Pliés and grand jetés kept Jean Kwong active and trim when she was in high school, but when the Torontonian entered university, she fell off the fitness bandwagon. Her friends signed up for gym memberships to get back in shape, but Ms. Kwong wasn't interested.
"I get bored quite easily and running is just too tough for me," the former dancer says.
But in 2007 she found the perfect solution. By the end of her first Coyote Ugly class at Flirty Girl Fitness, the normally quiet and reserved information technology consultant was standing on top of a bar, shimmying her shoulders and thrusting her pelvis.
Two and a half years later, Ms. Kwong, 25, goes to the gym at least three times a week to get her cardio, flexibility and muscular strength fixes in the form of classes such as Pole Tricks and Bikini Boot Camp.
Fitness clubs have rolled out all manner of sexed-up group classes in recent years to lure women who are intimidated by the gym scene. But some, such as the ones launched at two Toronto-area fitness centres this week that encourage women to swap their cross-trainers for stilettos (both are Sex and the City 2 tie-ins), have dubious health benefits. They may lure reluctant women into gyms, fitness experts say, but it's unlikely that they'll lead to the adoption of long-term exercise plans.
The problem with such classes is that they focus less on cardiovascular health and overall fitness and more on body image, says Kathleen Martin Ginis, a kinesiology professor at McMaster University in Hamilton who has researched the psychosocial influences on athletic participation.
"I'm all for anything that can entice women into being more physically active … but the flip side is that it really sexualizes physical activity," she says.
"You have to come to appreciate the inherent pleasures of exercise, stress relief, feeling better about yourself and your body. Focusing on your appearance may draw women in, but it's not going to work to sustain exercise."
Michelle Epstein, a managing director at Toronto's Flirty Girl Fitness, says her company's risqué classes are the "hooks" to get women to walk into the gym, with the hope that they'll register for other classes in the long term.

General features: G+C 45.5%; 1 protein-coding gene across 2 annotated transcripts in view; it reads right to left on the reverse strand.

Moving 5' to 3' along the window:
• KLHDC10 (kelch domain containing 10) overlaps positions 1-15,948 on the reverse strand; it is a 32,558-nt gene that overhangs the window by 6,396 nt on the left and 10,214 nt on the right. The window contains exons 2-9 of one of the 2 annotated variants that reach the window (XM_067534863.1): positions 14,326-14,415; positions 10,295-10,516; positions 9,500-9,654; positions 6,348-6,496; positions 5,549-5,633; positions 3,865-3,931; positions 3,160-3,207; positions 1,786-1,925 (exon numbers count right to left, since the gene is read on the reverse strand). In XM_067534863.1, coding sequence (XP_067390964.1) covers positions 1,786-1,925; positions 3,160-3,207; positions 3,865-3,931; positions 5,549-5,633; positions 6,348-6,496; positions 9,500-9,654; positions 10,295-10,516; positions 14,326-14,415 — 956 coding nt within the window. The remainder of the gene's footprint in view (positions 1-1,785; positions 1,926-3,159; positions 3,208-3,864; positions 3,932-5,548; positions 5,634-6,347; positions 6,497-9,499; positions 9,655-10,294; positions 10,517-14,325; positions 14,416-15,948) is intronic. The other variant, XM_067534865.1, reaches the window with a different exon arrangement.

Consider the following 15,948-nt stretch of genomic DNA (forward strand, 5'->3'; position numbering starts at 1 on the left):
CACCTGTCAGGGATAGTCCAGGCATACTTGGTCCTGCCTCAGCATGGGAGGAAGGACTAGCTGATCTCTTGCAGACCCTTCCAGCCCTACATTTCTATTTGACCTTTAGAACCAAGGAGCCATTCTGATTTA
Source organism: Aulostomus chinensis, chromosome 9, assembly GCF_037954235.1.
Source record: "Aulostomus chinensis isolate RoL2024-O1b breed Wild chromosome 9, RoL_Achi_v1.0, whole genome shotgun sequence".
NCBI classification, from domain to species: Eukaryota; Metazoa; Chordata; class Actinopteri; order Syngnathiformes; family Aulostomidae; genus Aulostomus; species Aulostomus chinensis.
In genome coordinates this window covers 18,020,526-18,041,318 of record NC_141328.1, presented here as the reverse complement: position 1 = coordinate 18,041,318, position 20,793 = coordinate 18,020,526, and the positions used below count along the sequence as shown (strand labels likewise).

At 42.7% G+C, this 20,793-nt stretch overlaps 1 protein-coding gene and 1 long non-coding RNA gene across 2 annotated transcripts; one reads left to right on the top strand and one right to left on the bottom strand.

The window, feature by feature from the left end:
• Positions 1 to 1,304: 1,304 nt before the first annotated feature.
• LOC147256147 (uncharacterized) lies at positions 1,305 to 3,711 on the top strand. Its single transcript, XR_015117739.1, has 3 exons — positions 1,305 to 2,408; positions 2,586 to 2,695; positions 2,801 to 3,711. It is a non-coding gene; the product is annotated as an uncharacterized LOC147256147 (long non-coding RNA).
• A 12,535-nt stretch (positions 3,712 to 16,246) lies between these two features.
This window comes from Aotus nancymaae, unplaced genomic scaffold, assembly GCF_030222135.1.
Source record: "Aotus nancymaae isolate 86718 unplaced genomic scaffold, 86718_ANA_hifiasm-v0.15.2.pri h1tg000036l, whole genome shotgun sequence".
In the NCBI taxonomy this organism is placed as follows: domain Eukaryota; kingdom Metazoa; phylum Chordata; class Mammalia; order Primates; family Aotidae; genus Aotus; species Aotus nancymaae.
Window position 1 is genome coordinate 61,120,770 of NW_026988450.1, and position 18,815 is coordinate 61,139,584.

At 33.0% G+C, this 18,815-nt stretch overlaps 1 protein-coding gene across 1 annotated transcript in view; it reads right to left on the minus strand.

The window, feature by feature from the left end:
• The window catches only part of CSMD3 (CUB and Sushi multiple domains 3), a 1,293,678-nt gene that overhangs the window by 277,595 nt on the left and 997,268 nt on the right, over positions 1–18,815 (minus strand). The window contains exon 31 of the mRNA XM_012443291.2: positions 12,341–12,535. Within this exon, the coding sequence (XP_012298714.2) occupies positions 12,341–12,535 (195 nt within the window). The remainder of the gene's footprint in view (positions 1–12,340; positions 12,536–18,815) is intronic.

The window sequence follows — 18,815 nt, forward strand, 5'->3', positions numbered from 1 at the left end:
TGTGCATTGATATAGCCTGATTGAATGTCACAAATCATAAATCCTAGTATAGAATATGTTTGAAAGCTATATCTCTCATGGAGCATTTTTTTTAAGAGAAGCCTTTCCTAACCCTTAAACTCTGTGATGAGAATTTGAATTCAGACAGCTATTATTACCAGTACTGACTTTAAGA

While says the XXX Power Strip class incorporates a lot of cardio and Chair Striptease offers a great core workout, she acknowledges "there are not a lot of exercise benefits in [the Lap Dancing]class" - which is meant to be more fun than sweat-inducing.
Extreme Fitness is launching a four-week-long Sex and the City 2 High Heel Boot Camp, which is marketed as a lower-body sculpting class (Flirty Girl's Stiletto Strut class is the other movie tie-in).
Jacque Walters, the Toronto-based vice-president of group fitness at Extreme Fitness, says it's "supposed to be fun and a little bit of fitness - it's fun for people to get together with girl friends at the gym."
After a warm-up, participants are invited to slip into a pair of stilettos for the cardio portion of the class, she says.
"Because they're in high heels, we're not having them do jumping jacks or anything that's dangerous," she says. Instead, it's a lot of walking movement - "it's more of a strut."
That's followed by squats, lunges, calf exercises and a dance routine.
"It's like getting kids to eat vegetables," she says. "They're having fun and not realizing how much work they're doing until two days later when they realize how sore they are."
Bob Vigars, a professor of health sciences at the University of Western Ontario in London, Ont., takes issue with how such classes are marketed.
Many promise women sculpted arms and flat stomachs, but in reality, they don't work the body hard enough to deliver such results, he says.
"One should be careful of selling the idea that if you do this exercise, before you know it, you're going to look like Sarah Jessica Parker," Prof. Vigars says.
"If they define fitness as burning up calories, you have to have [muscles]contract continuously, rhythmically, and for 20 to 30 minutes non-stop," he says. "If you're doing what I envision them doing - stripping and pole dancing - there's not much energy production there."
Nevertheless, Ms. Kwong is more than satisfied with the physical and mental results from taking "provocative" exercise classes.
"A motivation to go to one of those classes is if you look at women in music videos. You start to wonder to yourself, 'Why can't I do the same, you know, outside of your own bedroom?' "
In Prof. Ginis's eyes, the desire to look like a background dancer in a music video may get women through the front door of a gym, but, unlike Ms. Kwong, won't cultivate a long-term commitment to fitness.
"That might be the reason why women start exercising, but we know that with almost complete certainty that that desire isn't going to sustain your desire to exercise over the long term," she says.Report Typo/Error